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Home Swine Flu Origins Questions about the swine flu epidemic
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Questions about the swine flu epidemic

What is epidemic? Is it the same as pandemic?

Diseases often affect different numbers of people at a time. How many people are infected by a given illness and the geographic range of the those infected can determine whether a virus is epidemic or pandemic.

An epidemic is an illness infecting a greater than average number of people. This can happen in years when the seasonal flu sickens more people than expected. An epidemic becomes pandemic when the rate of illness is at epidemic proportions in several places at once. The higher the proportion of the people in a given area, the more likely that a virus can be considered pandemic instead of epidemic.

All pandemics begin as epidemics. The same is true of the swine flu epidemic.

Is swine flu epidemic or pandemic?

The swine flu began infecting pigs with flu-like symptoms. Occasionally, people who worked in close proximity to pigs, such as farmers, would catch a rare mutated strain of the swine flu. So far, this current version of the swine flu has stopped once it has infected a person, and the proportions of the swine flu epidemic have remained in the pig population in a few countries around the world, not including the United States. The infection normally cannot be passed from person to person if it came from a pig. Cases are rare of swine flu moving from pigs to people. There have only been 12 such cases in the United States between 2005 and 2009.

Can I get swine flu from being around pigs or eating pork?

Very rarely is swine flu passed from pigs onto their caretakers. The likelihood is very low of such an incidence. Pork will not transmit the swine flu since cooking it to an internal temperature of 160 degrees Fahrenheit will kill any bacteria or viruses in the pork. This includes the swine flu which the pig might have had before being sent for processing. Consumers who regularly eat pork have nothing to worry about if they are careful in their handling and cooking of the pork products.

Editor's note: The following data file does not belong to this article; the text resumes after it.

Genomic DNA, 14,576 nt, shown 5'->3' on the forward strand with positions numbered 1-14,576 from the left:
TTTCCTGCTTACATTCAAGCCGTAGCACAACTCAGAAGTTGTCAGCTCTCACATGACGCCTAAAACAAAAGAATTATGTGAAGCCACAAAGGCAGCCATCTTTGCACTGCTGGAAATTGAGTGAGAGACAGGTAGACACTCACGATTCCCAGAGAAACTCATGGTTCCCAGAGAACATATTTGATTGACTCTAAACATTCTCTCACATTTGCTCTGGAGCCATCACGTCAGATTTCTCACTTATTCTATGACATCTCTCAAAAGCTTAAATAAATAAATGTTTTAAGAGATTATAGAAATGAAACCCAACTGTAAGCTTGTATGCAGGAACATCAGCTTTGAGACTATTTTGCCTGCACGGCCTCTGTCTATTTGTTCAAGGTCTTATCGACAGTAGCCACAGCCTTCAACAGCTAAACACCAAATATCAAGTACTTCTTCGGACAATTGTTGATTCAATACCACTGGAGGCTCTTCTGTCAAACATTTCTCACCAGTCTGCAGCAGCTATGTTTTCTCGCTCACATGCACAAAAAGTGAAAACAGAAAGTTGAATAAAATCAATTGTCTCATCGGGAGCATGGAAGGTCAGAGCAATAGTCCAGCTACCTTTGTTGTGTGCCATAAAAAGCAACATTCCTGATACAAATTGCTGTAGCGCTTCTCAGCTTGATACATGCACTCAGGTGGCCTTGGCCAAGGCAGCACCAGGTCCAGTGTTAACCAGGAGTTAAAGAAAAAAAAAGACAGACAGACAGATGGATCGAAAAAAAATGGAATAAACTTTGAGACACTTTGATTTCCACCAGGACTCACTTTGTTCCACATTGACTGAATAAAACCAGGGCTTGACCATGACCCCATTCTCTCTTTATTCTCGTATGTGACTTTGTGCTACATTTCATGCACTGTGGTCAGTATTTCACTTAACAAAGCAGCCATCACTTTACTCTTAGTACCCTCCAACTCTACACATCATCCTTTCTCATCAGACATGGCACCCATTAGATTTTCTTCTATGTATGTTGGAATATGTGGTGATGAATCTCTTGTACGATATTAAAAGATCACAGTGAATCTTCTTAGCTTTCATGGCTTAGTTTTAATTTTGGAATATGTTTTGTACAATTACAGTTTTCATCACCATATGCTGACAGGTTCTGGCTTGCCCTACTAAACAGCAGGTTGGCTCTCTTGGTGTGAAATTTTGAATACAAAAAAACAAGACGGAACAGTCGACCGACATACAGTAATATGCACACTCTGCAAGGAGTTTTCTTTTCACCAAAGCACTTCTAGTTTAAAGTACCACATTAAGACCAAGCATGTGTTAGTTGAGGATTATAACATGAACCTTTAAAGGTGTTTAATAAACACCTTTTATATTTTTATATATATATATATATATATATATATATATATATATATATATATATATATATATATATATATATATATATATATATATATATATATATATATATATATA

Could the swine flu epidemic infect millions of people?

The swine flu epidemic in the past has moved from infecting only pigs to becoming a human epidemic and later pandemic. This occurred famously with the 1918 Spanish flu when a strain of flu affecting pigs began to sicken humans. Unlike the modern swine flu epidemic, the 1918 version began to transfer from the person who got it from a pig to another human. The result was a new epidemic which became known as the Spanish flu. Eventually, this became a pandemic.

Currently, there are no indications that such a scenario could occur again. The invention of modern antiviral medications can help to slow a swine flu epidemic from becoming pandemic and sickening millions.



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